To answer the first 2 questions I take a few minutes to read over the product details and will then check the ‘about’ page and ethical policies on their website (if available). If I feel comfortable with what I read then I take another minute to ponder and decide if I actually need the item (and to be honest 9 times out of 10 the answer is no). 

By taking a few minutes to actually think about the item and read more about it, the initial rush of shopping adrenaline has subsided and I can think more clearly. It’s a huge change from how I used to approach shopping but it makes me happier to know that I am informed about what I am purchasing.

Shop less, think more - Vivienne Westwood

Side note - If I am in store I read the tags inside the clothing and then check the Good on you app or website to see if the brand/business is rated. If I’m still not sure I will quickly check the brand/businesses website to see if there is information available there.

I am aware that sustainable/ethical clothing generally charge cost more. This often stems from the fact that the workers producing the garments are paid fairly and fabrics are more expensive. Here's an example of costings from Birdsong that helps to break down the costs associated with one of their dresses.

For this reason buying only what you need, and what you know you will wear for years to come, is key. One tip I also have is to follow brands on social media and sign up for their newsletters as sometimes they will have special offers. I have been to a couple of Kowtow sample sales advertised on Instagram and picked up some great pieces that I would not have been able to afford at full price. 

Another way that I shop sustainably is to purchase second hand. I tend to prefer op shopping or scouring second hand clothing stores in person but I have also had some success buying from sellers on Instagram and online marketplaces such as Trademe and Etsy.  I enjoy the thrill of the unknown when it comes to op shopping and the treasures that can be found when you are hunting through racks. Some of my favourite clothing items are op shop finds. A lot of the time items I purchase have hardly been worn or are brand new which always astounds me. It can be hard to control what you will find while op shopping so I tend to buy my basics from brands/businesses my values align with and then add a bit of flair to my wardrobe with op shop finds.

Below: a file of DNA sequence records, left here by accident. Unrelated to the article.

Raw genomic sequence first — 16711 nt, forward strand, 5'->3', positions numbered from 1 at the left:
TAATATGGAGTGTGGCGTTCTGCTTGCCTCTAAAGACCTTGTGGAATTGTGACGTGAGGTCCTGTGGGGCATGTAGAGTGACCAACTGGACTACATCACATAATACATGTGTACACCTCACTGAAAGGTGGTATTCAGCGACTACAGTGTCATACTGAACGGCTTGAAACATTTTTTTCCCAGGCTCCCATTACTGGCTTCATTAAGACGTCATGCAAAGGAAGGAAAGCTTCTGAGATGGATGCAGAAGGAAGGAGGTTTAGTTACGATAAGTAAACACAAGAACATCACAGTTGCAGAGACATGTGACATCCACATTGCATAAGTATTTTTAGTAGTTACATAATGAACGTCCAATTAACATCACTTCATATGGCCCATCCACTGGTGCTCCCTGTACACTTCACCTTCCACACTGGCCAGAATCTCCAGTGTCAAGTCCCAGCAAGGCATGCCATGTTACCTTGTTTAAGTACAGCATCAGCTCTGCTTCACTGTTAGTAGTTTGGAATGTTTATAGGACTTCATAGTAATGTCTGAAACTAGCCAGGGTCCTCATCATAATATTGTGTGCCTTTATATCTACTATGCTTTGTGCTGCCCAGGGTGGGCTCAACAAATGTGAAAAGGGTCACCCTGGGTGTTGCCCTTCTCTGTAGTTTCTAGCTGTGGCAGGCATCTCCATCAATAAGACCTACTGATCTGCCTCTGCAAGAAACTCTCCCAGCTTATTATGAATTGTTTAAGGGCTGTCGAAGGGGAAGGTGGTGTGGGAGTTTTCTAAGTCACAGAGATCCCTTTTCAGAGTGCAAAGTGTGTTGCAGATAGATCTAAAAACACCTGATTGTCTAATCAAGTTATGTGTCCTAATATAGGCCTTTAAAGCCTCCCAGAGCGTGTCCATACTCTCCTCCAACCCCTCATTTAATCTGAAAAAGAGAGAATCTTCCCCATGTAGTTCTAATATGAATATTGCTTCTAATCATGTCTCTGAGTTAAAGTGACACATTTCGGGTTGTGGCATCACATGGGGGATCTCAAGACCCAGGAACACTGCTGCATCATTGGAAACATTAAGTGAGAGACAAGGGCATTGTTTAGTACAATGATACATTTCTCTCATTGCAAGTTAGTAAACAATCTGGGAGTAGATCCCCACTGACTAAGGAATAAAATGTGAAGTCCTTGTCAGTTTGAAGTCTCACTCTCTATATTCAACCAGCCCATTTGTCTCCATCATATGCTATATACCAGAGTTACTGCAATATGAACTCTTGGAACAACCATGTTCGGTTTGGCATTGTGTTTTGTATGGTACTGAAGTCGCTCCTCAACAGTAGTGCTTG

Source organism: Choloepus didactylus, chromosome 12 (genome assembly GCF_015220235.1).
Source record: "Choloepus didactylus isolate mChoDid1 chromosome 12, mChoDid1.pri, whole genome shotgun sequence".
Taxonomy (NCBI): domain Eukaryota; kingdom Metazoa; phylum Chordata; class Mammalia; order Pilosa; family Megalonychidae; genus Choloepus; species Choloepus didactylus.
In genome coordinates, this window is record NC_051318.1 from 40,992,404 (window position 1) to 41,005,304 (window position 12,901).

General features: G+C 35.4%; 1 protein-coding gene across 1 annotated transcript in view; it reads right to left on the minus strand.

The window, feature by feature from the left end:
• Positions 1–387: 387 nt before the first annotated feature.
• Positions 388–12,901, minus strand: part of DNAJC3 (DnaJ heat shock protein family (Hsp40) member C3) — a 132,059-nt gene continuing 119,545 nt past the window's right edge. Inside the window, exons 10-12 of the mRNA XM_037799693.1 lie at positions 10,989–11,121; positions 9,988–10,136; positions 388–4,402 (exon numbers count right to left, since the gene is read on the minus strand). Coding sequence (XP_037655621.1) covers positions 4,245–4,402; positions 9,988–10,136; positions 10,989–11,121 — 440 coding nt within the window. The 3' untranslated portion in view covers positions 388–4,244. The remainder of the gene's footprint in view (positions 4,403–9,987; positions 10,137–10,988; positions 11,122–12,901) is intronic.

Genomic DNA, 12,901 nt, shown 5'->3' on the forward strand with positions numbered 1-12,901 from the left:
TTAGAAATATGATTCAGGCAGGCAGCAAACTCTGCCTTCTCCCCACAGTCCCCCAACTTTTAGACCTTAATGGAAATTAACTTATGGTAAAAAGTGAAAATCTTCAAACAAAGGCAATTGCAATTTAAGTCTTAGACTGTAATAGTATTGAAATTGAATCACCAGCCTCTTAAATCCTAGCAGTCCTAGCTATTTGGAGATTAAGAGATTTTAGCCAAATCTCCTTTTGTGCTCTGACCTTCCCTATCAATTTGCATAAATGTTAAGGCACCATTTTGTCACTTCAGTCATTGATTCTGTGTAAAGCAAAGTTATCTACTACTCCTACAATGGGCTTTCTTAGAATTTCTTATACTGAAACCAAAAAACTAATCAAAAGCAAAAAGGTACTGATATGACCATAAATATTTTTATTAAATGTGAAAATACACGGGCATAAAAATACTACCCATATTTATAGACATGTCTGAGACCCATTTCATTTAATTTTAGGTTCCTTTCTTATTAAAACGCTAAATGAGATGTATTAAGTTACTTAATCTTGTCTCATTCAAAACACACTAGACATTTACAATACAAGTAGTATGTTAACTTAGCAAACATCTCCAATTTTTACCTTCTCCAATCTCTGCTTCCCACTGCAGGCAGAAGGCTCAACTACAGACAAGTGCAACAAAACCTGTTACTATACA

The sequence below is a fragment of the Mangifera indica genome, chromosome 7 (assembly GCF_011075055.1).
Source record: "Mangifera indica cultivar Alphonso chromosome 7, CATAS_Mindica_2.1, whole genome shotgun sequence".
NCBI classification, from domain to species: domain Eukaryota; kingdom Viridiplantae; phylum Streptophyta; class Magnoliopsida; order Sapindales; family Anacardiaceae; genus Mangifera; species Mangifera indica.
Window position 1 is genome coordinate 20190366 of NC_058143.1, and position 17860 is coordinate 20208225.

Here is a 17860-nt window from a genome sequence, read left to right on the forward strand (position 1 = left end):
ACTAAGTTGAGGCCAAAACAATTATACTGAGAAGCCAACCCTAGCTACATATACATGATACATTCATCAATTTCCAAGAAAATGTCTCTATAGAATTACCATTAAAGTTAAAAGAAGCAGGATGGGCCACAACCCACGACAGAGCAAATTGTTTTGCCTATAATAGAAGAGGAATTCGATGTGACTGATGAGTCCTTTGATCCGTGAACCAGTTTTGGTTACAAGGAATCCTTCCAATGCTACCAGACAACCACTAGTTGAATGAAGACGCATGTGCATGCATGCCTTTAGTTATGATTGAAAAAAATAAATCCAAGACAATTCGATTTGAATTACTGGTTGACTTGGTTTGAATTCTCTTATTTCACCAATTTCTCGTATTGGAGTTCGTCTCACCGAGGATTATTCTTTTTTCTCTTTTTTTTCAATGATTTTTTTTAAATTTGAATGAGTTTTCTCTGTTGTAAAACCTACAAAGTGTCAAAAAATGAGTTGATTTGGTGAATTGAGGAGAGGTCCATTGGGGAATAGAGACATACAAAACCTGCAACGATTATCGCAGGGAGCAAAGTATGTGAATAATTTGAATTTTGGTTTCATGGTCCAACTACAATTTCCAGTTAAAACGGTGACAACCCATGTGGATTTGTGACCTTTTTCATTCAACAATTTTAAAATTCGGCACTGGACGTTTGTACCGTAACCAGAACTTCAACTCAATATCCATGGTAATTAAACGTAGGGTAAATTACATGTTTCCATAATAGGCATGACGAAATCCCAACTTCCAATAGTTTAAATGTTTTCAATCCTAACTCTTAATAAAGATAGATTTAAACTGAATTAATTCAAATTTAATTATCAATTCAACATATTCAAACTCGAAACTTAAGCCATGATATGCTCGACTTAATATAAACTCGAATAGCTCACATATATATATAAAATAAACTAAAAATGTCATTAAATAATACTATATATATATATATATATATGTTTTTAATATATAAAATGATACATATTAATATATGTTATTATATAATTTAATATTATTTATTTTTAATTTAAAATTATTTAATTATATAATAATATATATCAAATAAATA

Emma Watson sustainable clothing quote

I have made the conscious choice not to buy clothing that exploits vulnerable people and causes harm to our planet. Yes that means I miss out on buying items now and then, but it ultimately means that I am caring for others and helping to grow an industry that values people and our planet.

I really hope that as we emerge from the Covid-19 lockdown that some of our consumer driven habits will have changed and that we can “go without” a little more often to support our planet and workers.  

Do you have any tips for shopping ethically/sustainably? Or any favourite sustainable and ethical brands I should know about? I would love for you to add them to the comments below.

xox Kylee

There is no beauty in the finest cloth if it makes hunger and unhappiness - Mahatma Ghandi